x Abu Dhabi, UAESaturday 22 July 2017

Japan to insure Iran oil shipments

Iran will find it easier to export oil after Japan's parliament, as expected, passes a bill today to provide government guarantees on insurance for tankers carrying Iranian crude.

Iranian supertankers such as the Delvar, above, have been assured by the Japanese government of continuous passage to deliver crude oil. Tim Chong / Reuters
Iranian supertankers such as the Delvar, above, have been assured by the Japanese government of continuous passage to deliver crude oil. Tim Chong / Reuters

Iran will find it easier to export oil after Japan's parliament, as expected, passes a bill today to provide government guarantees on insurance for tankers carrying Iranian crude.

Under a European Union ban on member countries importing Iranian oil, which takes effect July 1, there is a ban on EU insurance firms covering Iran's exports.

Globally, shipping third-party liabilities for oil pollution, wreck removal and damage to port property are insured with the International Group of Protection and Indemnity Clubs, a 13-member group based in London that provides cover for 95 per cent of the world's ocean-going ships by capacity.

Under the EU sanctions the IG Clubs will no longer be able to provide this cover to ships hauling Iranian oil from 1 July.

EU and US sanctions aim to cut the oil revenues on which Iran depends to fund its nuclear programme. The West suspects Iran aims to develop atomic weapons, while Tehran says its intentions are peaceful.

The Japanese government wants to make the bill law this month to provide protection cover of up to US$7.6 billion (Dh27.9bn) per tanker carrying Iranian crude bound for Japan.

Iranian oil accounted for nearly 9 per cent of Japan's crude imports last year.

Japan has reduced the flow already to comply with US sanctions requiring buyers to make sizeable cuts to Iranian imports, but wants to avoid more drastic reductions that may drive up energy import costs and hurt the world's third-largest economy. Sources within the global insurance markets believe other Asian countries will soon follow. Japan, South Korea, China and India, together buy two thirds of Iran's oil exports.

India, the world's fourth-biggest oil importer yesterday voiced its insurance concerns at the Opec meeting in Vienna yesterday.

"We are struggling to find solutions," the Indian oil minister S Jaipal Reddy said, adding the issuing of Indian government sovereign guarantees was "in the process of examination".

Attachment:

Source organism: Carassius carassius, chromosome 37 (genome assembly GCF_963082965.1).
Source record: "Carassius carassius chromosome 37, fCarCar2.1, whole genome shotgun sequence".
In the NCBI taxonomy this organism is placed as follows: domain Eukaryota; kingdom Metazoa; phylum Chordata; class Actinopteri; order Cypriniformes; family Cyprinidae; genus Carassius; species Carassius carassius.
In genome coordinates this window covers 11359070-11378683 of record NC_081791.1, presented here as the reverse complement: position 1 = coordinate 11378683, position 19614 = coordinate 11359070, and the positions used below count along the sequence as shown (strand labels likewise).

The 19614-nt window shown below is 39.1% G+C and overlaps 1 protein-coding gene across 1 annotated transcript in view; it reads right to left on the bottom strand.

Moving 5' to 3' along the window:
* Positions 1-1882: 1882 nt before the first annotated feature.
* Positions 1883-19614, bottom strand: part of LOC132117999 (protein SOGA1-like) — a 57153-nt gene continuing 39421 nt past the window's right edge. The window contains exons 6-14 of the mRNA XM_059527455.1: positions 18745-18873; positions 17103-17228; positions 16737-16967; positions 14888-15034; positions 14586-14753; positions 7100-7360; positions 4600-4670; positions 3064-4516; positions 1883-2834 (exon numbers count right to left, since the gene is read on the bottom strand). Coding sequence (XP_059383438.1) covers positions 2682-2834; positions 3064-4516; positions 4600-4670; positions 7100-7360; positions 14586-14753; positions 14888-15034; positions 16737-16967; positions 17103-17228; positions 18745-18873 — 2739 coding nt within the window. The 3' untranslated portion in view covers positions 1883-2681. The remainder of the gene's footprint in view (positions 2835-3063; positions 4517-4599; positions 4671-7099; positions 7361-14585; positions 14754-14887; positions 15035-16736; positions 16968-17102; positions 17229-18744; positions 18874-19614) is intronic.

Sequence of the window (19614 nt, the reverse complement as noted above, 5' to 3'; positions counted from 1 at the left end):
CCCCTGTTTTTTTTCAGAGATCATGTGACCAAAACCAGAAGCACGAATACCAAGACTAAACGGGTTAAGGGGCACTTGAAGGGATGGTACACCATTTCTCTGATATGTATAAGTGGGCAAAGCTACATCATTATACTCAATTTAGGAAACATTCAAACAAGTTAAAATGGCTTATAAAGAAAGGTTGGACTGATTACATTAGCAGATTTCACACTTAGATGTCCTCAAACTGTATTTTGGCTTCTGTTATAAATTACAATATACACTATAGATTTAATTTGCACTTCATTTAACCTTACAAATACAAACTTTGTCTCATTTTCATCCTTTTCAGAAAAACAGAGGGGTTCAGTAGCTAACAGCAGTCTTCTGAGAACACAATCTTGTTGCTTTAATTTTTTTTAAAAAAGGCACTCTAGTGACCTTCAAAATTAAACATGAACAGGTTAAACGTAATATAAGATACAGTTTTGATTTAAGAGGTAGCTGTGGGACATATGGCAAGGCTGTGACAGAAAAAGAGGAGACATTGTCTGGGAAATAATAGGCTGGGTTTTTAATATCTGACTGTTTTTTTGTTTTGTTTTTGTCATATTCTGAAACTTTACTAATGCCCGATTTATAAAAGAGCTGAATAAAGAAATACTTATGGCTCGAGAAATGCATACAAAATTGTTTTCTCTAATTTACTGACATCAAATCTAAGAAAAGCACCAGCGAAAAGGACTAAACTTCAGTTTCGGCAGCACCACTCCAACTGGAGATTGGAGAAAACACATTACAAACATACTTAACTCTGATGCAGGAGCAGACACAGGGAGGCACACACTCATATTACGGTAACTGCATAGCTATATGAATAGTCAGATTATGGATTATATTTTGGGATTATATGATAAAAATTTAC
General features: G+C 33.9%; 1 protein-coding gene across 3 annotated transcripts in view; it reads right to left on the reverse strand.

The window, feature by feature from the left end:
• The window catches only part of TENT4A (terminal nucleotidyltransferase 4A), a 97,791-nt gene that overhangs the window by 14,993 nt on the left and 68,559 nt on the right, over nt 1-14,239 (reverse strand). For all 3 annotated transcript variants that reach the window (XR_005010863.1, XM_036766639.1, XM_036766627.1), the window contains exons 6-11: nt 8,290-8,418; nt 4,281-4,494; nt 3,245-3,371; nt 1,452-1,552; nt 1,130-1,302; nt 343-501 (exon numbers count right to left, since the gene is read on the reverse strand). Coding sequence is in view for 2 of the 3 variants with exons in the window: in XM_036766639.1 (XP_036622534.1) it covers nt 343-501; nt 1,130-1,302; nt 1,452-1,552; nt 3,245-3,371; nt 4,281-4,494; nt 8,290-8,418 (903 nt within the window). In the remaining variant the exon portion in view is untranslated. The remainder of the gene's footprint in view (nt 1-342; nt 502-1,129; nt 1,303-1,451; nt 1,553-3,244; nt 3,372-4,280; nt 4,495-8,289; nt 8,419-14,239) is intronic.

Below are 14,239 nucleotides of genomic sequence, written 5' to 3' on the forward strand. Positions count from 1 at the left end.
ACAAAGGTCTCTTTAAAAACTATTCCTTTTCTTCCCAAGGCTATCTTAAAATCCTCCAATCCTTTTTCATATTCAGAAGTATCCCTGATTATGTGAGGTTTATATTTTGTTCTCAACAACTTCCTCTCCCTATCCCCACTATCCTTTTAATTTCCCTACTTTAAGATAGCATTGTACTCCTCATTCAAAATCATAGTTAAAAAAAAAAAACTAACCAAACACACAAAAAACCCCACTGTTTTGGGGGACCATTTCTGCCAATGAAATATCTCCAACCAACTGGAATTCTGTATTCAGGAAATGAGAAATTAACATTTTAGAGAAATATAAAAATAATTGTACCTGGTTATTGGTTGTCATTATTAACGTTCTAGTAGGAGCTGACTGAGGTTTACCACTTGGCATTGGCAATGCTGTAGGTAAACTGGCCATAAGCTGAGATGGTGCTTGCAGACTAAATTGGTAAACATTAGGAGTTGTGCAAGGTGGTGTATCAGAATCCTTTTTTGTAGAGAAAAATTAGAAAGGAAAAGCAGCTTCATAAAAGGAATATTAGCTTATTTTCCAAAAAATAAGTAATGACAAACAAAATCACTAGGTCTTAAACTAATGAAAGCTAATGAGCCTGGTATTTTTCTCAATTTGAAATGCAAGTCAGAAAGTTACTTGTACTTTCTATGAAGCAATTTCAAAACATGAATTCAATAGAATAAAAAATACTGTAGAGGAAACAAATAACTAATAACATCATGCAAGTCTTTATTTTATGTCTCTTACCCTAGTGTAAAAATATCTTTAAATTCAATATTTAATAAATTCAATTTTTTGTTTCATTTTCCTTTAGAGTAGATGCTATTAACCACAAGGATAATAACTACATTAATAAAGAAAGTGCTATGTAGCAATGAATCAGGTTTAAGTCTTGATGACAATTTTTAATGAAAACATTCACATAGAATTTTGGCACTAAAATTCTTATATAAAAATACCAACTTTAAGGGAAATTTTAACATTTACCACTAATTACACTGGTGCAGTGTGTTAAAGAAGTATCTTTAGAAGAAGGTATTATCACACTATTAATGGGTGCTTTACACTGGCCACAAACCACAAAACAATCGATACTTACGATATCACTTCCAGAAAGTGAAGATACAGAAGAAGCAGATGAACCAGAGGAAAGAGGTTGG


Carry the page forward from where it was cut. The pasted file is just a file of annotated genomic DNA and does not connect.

South Korea will reduce imports to zero next month due to the insurance ban. Seoul, like Tokyo, has lobbied the EU to cancel or delay implementing the ban on insurers but is not considering state guarantees, Reuters reported.

Iran's top buyer, China, has yet to detail how it plans to resolve the insurance problem but the Iranian news agency Fars has reported the managing director of Iran's Kish Bilateral Insurance Institute, Mohammad Banayi, claiming a giant Chinese oil tanker company had requested his institute to give insurance coverage to its tankers.

"The Chinese company asked for our institute's assistance to receive insurance services for [its] oil tankers," Mr Banayi told Fars. "But at present our institute is not allowed to make an insurance commitment to foreign ships."

Meanwhile, the EU stressed it had no intention of halting or delaying the implementation of shipping insurance-related sanctions against Iran, and could cope with any extra loss of Iranian crude exports stemming from the measures, the EU energy commissioner Günther Oettinger said yesterday.

The support of the key suppliers Russia and Saudi Arabia, in addition to oil inventories held within Europe, means regional oil markets could cope with any loss of Iranian crude even if, as some analysts predict, the shipping sanctions make the impact of overall sanctions much larger than originally intended, he said.

"An oil ban, and to cut relations between financial institutions, is the best, pragmatic approach to give some pressure to Tehran," said Mr Oettinger.

"We have a huge storage capacity and we can lift it whenever we have to. We are sure we can organise a functioning level of security of supply in the next months and years to cope with any effects of sanctions on Iranian oil supply."

The International Energy Agency said on Tuesday Iran's crude exports fell by 1 million barrels per day (bpd) from the end of last year to 1.5 million bpd and that Tehran may need to shut in production.

China, Japan, India and South Korea have cut purchases by about a fifth from the 1.45 million bpd they were buying a year ago ahead of the imposition of the sanctions.

dblack@thenational.ae